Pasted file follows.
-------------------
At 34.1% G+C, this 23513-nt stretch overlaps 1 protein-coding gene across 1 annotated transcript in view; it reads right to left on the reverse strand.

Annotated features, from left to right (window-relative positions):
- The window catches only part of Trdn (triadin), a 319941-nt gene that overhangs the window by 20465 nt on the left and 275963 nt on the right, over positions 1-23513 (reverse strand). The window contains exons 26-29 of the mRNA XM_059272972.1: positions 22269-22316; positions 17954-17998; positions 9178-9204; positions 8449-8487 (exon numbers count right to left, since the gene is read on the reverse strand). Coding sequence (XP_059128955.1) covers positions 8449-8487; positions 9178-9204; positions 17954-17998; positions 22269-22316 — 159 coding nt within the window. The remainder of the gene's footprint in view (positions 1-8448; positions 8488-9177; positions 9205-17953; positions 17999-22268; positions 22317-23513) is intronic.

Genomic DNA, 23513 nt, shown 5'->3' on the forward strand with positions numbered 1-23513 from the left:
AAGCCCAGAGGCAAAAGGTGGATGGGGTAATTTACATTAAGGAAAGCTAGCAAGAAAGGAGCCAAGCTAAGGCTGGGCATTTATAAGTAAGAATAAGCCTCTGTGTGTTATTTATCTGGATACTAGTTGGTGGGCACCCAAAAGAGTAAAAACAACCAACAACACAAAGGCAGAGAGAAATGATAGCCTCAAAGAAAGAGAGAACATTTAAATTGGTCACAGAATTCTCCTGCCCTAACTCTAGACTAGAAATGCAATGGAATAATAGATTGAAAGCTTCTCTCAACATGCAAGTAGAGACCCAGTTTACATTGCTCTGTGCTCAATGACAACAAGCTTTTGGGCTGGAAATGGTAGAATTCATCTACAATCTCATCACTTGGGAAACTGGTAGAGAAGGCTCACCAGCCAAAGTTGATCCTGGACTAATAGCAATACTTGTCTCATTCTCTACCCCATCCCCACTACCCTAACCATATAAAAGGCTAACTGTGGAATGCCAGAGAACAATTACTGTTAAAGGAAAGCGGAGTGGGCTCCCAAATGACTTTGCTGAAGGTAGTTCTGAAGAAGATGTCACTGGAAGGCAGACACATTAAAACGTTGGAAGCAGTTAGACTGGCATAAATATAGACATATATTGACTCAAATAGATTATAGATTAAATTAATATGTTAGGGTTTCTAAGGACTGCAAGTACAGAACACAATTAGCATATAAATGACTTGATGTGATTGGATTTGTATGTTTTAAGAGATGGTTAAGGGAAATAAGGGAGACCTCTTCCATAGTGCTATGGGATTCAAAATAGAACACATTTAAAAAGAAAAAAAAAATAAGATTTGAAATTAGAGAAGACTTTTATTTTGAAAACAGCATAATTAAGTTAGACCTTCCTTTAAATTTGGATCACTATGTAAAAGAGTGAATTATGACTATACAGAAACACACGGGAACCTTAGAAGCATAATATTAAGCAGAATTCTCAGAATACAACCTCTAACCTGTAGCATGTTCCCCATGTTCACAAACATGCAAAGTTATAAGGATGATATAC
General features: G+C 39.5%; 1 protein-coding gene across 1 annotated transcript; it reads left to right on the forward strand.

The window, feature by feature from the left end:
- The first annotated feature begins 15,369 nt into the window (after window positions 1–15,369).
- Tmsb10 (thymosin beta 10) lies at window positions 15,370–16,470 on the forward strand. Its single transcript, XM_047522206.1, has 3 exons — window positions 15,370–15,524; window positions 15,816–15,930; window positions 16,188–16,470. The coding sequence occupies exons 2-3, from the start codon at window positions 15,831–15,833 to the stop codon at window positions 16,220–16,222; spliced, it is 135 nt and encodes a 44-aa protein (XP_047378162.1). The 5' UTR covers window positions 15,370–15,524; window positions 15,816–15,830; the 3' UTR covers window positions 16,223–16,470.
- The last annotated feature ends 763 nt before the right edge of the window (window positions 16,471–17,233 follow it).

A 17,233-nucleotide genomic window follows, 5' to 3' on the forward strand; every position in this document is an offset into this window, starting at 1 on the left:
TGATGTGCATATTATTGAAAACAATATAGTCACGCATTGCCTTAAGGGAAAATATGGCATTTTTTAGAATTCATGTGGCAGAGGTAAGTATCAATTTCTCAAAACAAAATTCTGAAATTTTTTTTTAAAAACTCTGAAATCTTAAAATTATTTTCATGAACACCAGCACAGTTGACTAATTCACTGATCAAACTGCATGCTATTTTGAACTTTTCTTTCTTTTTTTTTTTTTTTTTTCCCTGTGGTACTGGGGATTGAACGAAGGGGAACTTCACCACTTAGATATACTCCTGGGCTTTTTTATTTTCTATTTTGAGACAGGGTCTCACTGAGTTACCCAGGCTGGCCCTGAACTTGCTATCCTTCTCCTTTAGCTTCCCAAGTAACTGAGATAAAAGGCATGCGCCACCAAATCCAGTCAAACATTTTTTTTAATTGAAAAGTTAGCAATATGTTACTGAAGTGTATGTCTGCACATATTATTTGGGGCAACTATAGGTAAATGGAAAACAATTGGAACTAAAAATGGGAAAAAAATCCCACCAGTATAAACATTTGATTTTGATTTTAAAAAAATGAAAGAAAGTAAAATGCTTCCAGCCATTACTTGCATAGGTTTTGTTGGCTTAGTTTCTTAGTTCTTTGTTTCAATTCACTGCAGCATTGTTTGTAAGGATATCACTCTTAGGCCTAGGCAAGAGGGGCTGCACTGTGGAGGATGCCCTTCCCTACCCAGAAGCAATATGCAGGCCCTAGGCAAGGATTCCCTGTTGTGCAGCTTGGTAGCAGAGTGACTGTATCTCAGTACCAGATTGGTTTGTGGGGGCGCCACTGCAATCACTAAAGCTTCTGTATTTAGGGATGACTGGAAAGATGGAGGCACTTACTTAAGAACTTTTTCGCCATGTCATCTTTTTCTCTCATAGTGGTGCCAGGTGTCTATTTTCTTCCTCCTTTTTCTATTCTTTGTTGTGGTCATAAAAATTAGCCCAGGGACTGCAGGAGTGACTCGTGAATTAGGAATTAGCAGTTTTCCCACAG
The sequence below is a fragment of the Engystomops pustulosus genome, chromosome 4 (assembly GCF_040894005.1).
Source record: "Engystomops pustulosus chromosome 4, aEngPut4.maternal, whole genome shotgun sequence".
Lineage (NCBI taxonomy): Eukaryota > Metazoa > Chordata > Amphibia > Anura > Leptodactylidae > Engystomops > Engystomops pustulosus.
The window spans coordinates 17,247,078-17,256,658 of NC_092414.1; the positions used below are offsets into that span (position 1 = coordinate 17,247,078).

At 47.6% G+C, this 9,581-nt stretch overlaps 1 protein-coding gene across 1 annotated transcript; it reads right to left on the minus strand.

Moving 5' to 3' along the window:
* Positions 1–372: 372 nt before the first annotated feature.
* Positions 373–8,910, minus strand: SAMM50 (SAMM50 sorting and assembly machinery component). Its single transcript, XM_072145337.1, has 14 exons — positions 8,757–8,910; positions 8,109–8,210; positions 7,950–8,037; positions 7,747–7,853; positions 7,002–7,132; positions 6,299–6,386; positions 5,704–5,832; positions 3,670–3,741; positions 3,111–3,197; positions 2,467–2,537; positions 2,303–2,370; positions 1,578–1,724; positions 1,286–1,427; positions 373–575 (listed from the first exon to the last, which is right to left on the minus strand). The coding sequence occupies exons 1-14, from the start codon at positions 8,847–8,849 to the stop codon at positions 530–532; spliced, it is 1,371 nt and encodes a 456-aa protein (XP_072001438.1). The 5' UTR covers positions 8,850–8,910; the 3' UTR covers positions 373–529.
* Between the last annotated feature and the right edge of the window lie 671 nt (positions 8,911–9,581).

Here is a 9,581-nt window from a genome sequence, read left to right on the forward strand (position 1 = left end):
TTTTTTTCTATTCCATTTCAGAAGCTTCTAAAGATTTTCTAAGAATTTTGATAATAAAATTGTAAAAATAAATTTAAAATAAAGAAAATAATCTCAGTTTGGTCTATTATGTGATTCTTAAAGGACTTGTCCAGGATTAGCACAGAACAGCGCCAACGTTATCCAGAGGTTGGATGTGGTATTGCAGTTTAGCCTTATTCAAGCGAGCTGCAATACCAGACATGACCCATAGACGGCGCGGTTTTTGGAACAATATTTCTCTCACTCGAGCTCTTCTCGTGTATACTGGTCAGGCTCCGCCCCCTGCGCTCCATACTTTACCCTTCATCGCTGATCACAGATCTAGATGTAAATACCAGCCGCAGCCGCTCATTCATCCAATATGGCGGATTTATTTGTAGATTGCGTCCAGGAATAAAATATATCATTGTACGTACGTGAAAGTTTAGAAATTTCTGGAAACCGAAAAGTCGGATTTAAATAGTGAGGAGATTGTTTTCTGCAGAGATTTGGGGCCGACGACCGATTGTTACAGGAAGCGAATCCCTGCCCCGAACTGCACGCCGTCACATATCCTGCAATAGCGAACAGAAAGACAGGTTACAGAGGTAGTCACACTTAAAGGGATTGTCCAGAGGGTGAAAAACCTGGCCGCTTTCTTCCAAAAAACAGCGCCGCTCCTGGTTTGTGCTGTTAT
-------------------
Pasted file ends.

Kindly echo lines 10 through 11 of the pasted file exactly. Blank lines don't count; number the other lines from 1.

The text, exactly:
- The last annotated feature ends 763 nt before the right edge of the window (window positions 16,471–17,233 follow it).

A 17,233-nucleotide genomic window follows, 5' to 3' on the forward strand; every position in this document is an offset into this window, starting at 1 on the left: